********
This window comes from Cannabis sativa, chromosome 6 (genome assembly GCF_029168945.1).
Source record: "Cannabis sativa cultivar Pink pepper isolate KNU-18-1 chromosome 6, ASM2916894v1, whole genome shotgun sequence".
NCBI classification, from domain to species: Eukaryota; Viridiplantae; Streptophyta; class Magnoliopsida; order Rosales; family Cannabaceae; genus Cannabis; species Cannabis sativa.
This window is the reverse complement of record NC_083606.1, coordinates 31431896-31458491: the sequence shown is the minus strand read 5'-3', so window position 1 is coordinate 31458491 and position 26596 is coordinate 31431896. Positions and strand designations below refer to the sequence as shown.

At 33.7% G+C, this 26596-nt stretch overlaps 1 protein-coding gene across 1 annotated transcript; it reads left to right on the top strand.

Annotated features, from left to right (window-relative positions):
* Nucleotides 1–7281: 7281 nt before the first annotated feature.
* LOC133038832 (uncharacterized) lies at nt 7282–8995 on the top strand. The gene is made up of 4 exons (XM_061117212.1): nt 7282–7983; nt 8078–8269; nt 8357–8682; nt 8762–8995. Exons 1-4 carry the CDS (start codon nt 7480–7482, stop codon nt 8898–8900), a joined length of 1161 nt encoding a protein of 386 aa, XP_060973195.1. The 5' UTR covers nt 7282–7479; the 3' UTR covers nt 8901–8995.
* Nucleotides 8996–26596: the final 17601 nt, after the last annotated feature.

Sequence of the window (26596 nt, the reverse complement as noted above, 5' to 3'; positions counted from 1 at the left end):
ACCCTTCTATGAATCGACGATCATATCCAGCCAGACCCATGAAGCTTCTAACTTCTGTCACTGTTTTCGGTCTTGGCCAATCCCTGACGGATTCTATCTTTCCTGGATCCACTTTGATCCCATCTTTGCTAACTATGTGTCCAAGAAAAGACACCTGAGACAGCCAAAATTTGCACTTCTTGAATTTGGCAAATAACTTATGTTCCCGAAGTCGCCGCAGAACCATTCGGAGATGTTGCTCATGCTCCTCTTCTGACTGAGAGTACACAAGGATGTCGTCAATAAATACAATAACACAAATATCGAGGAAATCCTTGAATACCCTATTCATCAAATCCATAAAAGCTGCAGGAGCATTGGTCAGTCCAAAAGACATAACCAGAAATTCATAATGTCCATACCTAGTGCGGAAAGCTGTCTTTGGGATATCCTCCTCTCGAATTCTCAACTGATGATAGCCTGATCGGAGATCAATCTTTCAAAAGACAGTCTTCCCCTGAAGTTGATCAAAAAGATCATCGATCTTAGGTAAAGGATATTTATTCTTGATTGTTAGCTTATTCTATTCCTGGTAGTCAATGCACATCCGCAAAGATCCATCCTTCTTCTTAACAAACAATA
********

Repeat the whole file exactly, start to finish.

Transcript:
This window comes from Cannabis sativa, chromosome 6 (genome assembly GCF_029168945.1).
Source record: "Cannabis sativa cultivar Pink pepper isolate KNU-18-1 chromosome 6, ASM2916894v1, whole genome shotgun sequence".
NCBI classification, from domain to species: Eukaryota; Viridiplantae; Streptophyta; class Magnoliopsida; order Rosales; family Cannabaceae; genus Cannabis; species Cannabis sativa.
This window is the reverse complement of record NC_083606.1, coordinates 31431896-31458491: the sequence shown is the minus strand read 5'-3', so window position 1 is coordinate 31458491 and position 26596 is coordinate 31431896. Positions and strand designations below refer to the sequence as shown.

At 33.7% G+C, this 26596-nt stretch overlaps 1 protein-coding gene across 1 annotated transcript; it reads left to right on the top strand.

Annotated features, from left to right (window-relative positions):
* Nucleotides 1–7281: 7281 nt before the first annotated feature.
* LOC133038832 (uncharacterized) lies at nt 7282–8995 on the top strand. The gene is made up of 4 exons (XM_061117212.1): nt 7282–7983; nt 8078–8269; nt 8357–8682; nt 8762–8995. Exons 1-4 carry the CDS (start codon nt 7480–7482, stop codon nt 8898–8900), a joined length of 1161 nt encoding a protein of 386 aa, XP_060973195.1. The 5' UTR covers nt 7282–7479; the 3' UTR covers nt 8901–8995.
* Nucleotides 8996–26596: the final 17601 nt, after the last annotated feature.

Sequence of the window (26596 nt, the reverse complement as noted above, 5' to 3'; positions counted from 1 at the left end):
ACCCTTCTATGAATCGACGATCATATCCAGCCAGACCCATGAAGCTTCTAACTTCTGTCACTGTTTTCGGTCTTGGCCAATCCCTGACGGATTCTATCTTTCCTGGATCCACTTTGATCCCATCTTTGCTAACTATGTGTCCAAGAAAAGACACCTGAGACAGCCAAAATTTGCACTTCTTGAATTTGGCAAATAACTTATGTTCCCGAAGTCGCCGCAGAACCATTCGGAGATGTTGCTCATGCTCCTCTTCTGACTGAGAGTACACAAGGATGTCGTCAATAAATACAATAACACAAATATCGAGGAAATCCTTGAATACCCTATTCATCAAATCCATAAAAGCTGCAGGAGCATTGGTCAGTCCAAAAGACATAACCAGAAATTCATAATGTCCATACCTAGTGCGGAAAGCTGTCTTTGGGATATCCTCCTCTCGAATTCTCAACTGATGATAGCCTGATCGGAGATCAATCTTTCAAAAGACAGTCTTCCCCTGAAGTTGATCAAAAAGATCATCGATCTTAGGTAAAGGATATTTATTCTTGATTGTTAGCTTATTCTATTCCTGGTAGTCAATGCACATCCGCAAAGATCCATCCTTCTTCTTAACAAACAATA